“It’s no longer just about salaries. People want to know they’re doing work they love and that they have a purpose. You can offer many different types of benefits, but they may not actually work if you’re not offering what your employees want.
Natalie Ellis, HR consultant & director of Rebox HR
Find out how you can upscale your benefits offering in the wellbeing edition of the People First Culture Series. You could also conduct a salary benchmarking exercise to ensure you’re paying fairly & retaining your best people.
3. Line manager training & mental health support
Mental health support is more important than ever. Invest in mental health resources, as financial concerns can often lead into bigger issues that impact employees’ overall wellbeing.
"We have seen a significant increase in stress/mental health cases," advises HR Partner Andy Philpott of Businessynergy Limited. Uncertainty in relation to external factors including (but not limited to) the cost of living is something that is on most people's minds.
It's difficult to find any positive news stories in mainstream media and it's also easy to find very strong opinions on most subjects on social media. These add to the ever-present relationship/health/work worries that many of us experience from time to time."
Good people management practices, such as talking to your employees regularly and monitoring absence (lots of short term sickness for colds etc) should help in identifying 'hidden stress' cases.
Line manager training on dealing mental health wellbeing should include guidance on the types of questions to ask (and how to ask them).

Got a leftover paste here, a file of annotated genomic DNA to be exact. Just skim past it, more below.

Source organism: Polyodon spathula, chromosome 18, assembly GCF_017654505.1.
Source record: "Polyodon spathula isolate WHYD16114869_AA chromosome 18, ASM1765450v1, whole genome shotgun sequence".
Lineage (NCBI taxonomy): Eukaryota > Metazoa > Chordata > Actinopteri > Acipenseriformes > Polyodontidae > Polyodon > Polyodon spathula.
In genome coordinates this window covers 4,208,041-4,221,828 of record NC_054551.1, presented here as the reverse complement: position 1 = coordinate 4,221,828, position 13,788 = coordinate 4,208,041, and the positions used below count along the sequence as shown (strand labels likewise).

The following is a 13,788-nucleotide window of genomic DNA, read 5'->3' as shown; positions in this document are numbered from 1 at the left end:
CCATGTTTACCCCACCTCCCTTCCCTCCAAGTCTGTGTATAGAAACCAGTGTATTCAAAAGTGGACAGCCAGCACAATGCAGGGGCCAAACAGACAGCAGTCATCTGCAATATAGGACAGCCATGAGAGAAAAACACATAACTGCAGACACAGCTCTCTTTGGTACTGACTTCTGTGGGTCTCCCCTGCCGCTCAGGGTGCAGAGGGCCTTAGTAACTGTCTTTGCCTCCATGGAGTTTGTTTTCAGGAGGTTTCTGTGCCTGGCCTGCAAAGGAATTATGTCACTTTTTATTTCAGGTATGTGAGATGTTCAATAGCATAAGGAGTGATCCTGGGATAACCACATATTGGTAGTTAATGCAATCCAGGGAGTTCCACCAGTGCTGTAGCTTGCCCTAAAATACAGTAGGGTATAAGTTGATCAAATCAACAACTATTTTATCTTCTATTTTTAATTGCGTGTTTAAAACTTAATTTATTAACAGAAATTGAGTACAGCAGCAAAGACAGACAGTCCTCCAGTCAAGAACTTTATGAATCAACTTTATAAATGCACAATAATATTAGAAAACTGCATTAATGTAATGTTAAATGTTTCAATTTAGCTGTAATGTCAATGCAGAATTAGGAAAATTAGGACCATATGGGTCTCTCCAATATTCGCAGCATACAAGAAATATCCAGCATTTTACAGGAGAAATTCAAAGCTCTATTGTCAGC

Andy Phillpot, Managing Director of Businessynergy Limited.
“A client of mine offers staff a subscription to a mental health & meditation app, which has been really useful for their team,” Natalie says.
Considering what you can do to especially support employee mental health during periods of economic uncertainty will be a good investment to support the overall wellbeing of your team.
Training managers to support staff with mental health or financial issues (which may well be linked) is another thing businesses can do to help. CIPD offers line manager training & development across a wide range of areas.
Putting people first in the cost of living crisis
We asked Natalie what the main thing SMEs can do to help their employees navigate the cost of living crisis.
“The main thing is not to follow what everyone else is doing. Have a good look at your business and see what works for your organisation. Actively listen to your employees and give them time to voice their concerns – you’ll soon get a grasp of what is worrying them & what they’re looking to their employer for. It costs nothing to really listen to your team.”
Putting your people first and hearing their voices is a good starting point for any SME.
For further HR support, find out more about Breathe’s HR Partner network.
Author: Aimée Brougham-Chandler
Aimée, Breathe's Content Assistant, enjoys delving into HR topics. An IDM-certified Digital Copywriter as of February 2023, she’s loved guiding readers to solutions with her writing for over 2 years.